We climbed down. I went first and then my father. He stumbled and his arm whipped against the tree, breaking the watch. The body of the cartoon mouse fell to bits on the ground. “Shit,” my father said. I felt bad and tried to make my father feel better by saying,
“Maybe you’ll find another. There are plenty of dead men left at the hill.”
“Yes, but how many have the good sense to die with a talking rodent in red underpants on their wrist?”
The next few weeks were foggy. I couldn’t decide if the mist was real, cut from my disagreeable thoughts, or from recent events. A month ago, for instance, someone’s house caught fire the day they refused to pay the Colonel. The house bled smoke for days. The children mourned their dead parents. The police came and lit their cigarettes with the smoldering embers.
And the people of Paradise? We covered our eyes and walked on.
Outside the gates of the city dump, a man without legs appeared. He sat in the sun, relaxing, doing very little begging. Next to him was a small dog, unusually white with a streak of brown near its chin curling toward its nose. Every day since his arrival, he shouted at the dog,
“Pepito come, come here, you lazy son-of-a-bitch. You have four legs, moving only to bite at horseflies. Look at me, Pepito, zero legs and yet who would win at a race?”
As I passed him on my way to town, he called out, “You’re in my heart, Memo, right here.” He then pounded at the center of his chest twice, like a flea-ridden gorilla.
“Memo? That’s not my name.” I said to the shabby man.
“What is your name then?” he laughed and there was a strange feeling to his laughter, as if it came from a spiteful child.
“I’m not telling you my name.”
“Then you are called Memo and I knew your mother. So I know you.”
“How do you know her?” I asked with some caution. I sensed a danger to this man, as if something awful once strayed into his soul, gave it a beating, and never left.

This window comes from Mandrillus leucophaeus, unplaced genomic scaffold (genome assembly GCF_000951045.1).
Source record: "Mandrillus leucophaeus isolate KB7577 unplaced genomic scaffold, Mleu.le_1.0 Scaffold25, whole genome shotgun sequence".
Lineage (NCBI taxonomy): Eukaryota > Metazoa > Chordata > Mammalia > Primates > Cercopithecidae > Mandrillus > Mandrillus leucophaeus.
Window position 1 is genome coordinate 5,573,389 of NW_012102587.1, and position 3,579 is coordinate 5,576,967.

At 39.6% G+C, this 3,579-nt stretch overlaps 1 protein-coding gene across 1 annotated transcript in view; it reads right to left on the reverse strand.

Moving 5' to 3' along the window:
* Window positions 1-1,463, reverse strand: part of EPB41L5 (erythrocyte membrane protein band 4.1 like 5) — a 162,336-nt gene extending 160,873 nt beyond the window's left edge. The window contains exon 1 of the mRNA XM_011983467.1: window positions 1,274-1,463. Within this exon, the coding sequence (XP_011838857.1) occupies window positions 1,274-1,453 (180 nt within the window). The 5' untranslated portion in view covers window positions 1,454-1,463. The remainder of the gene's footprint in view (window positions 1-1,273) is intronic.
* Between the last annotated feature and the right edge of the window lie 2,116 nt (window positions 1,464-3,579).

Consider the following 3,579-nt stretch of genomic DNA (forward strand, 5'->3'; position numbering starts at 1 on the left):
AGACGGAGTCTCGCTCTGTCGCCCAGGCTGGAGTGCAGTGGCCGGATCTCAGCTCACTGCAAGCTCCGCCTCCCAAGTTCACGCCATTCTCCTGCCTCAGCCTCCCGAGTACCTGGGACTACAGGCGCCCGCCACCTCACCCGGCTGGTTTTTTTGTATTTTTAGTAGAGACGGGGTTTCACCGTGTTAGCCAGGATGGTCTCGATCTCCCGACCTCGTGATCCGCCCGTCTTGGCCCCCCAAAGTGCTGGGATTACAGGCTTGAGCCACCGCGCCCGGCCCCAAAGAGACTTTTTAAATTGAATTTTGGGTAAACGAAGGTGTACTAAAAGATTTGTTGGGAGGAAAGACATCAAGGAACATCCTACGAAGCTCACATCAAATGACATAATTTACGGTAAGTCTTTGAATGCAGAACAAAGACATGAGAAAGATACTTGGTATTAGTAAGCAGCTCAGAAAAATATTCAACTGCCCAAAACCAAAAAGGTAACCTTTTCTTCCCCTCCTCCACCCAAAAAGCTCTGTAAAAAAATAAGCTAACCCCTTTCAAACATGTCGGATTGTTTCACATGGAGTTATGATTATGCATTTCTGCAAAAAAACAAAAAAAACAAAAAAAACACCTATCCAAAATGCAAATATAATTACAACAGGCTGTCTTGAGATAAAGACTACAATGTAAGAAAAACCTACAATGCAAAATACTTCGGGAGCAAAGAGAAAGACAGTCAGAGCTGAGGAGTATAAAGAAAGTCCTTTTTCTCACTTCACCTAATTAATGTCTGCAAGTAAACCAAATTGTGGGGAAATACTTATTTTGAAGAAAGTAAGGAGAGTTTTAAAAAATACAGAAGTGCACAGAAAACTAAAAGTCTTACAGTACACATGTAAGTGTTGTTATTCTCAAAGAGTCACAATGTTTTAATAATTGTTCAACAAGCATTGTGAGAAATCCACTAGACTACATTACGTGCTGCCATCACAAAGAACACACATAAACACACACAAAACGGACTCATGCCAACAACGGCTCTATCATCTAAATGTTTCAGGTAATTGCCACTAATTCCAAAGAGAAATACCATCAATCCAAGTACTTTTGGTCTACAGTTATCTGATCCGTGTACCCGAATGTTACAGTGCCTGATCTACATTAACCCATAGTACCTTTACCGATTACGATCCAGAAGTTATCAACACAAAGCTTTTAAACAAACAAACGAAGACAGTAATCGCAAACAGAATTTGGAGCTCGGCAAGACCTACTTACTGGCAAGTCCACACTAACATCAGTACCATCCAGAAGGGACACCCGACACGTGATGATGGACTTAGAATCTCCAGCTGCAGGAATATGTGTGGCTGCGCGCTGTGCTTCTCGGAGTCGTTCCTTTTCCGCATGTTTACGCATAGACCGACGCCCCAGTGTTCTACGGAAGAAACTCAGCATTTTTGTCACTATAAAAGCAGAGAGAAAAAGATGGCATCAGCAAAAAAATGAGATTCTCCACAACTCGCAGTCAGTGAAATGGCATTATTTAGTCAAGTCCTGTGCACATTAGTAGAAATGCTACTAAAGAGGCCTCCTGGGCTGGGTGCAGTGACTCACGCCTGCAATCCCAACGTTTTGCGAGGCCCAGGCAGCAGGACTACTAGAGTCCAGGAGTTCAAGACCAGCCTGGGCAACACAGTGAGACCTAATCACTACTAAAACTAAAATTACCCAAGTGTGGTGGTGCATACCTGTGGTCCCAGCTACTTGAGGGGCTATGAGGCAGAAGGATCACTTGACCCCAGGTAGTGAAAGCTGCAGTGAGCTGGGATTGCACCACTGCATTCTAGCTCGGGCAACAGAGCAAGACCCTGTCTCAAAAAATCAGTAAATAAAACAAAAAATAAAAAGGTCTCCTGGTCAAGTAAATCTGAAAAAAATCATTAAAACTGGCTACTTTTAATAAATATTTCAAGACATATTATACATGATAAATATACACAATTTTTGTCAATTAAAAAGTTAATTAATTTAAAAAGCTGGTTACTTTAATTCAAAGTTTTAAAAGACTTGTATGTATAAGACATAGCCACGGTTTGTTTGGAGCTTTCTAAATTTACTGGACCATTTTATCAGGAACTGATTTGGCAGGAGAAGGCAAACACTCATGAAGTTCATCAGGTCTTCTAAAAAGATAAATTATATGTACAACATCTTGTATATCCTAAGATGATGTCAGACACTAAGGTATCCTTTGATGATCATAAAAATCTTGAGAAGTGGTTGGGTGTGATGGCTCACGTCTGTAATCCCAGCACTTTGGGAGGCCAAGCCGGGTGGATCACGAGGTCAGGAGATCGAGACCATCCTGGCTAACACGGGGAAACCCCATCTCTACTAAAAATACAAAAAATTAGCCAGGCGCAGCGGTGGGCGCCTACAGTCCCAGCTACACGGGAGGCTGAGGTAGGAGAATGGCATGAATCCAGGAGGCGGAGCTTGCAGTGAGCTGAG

“We loved once.” He paused to swat at a fly and scratch at his bearded neck. “She was responsible for my legs being taken.”
“Liar,” I said, as I doubted my mother was loved by any man. Although she may have been responsible for this man’s missing legs.
“You don’t know anything,” I replied.
“Salt. She avoids salt. True, yes?”
I didn’t answer. Not because he was right or because I had no interest in my mother’s choice of seasonings. Clearly, this man was crazy, and yet I was curious to hear the story of his missing legs.
“Salt? I don’t know. She eats so little.”
“It’s guilt, Memo. Guilt over what she did to me. That’s why she eats so little. Years ago, she poured salt on my legs while I slept, but first gathered hundreds of caracoles and all over my legs they went. When I awoke, the snails had mixed with the salt and melted my legs away.”
The science behind his claims seemed shaky. And yet I remembered a story of how an entire village disappeared, sucked into the heat of the desert when a child uttered a forbidden word. Luckily, the word vanished along with the village.
“Where are my legs? Is this not proof enough?” He gestured with his head and hands to the empty space where his legs should have been. Pepito sat up and jumped in the lap of the legless man, nestled in his crotch and dozed off.
“So you see, Memo. You’re in my heart twice. Your mother took both my legs.”
“I still don’t believe you. How did you get here? How did you find us?”
“There was a boy. He owed me a great debt and paid it through being my legs. He repaid his debt and I asked him to leave me at the gates.”
“And how did you know to come here?”
“Where else would your mother live but near a garbage dump named Paradise?”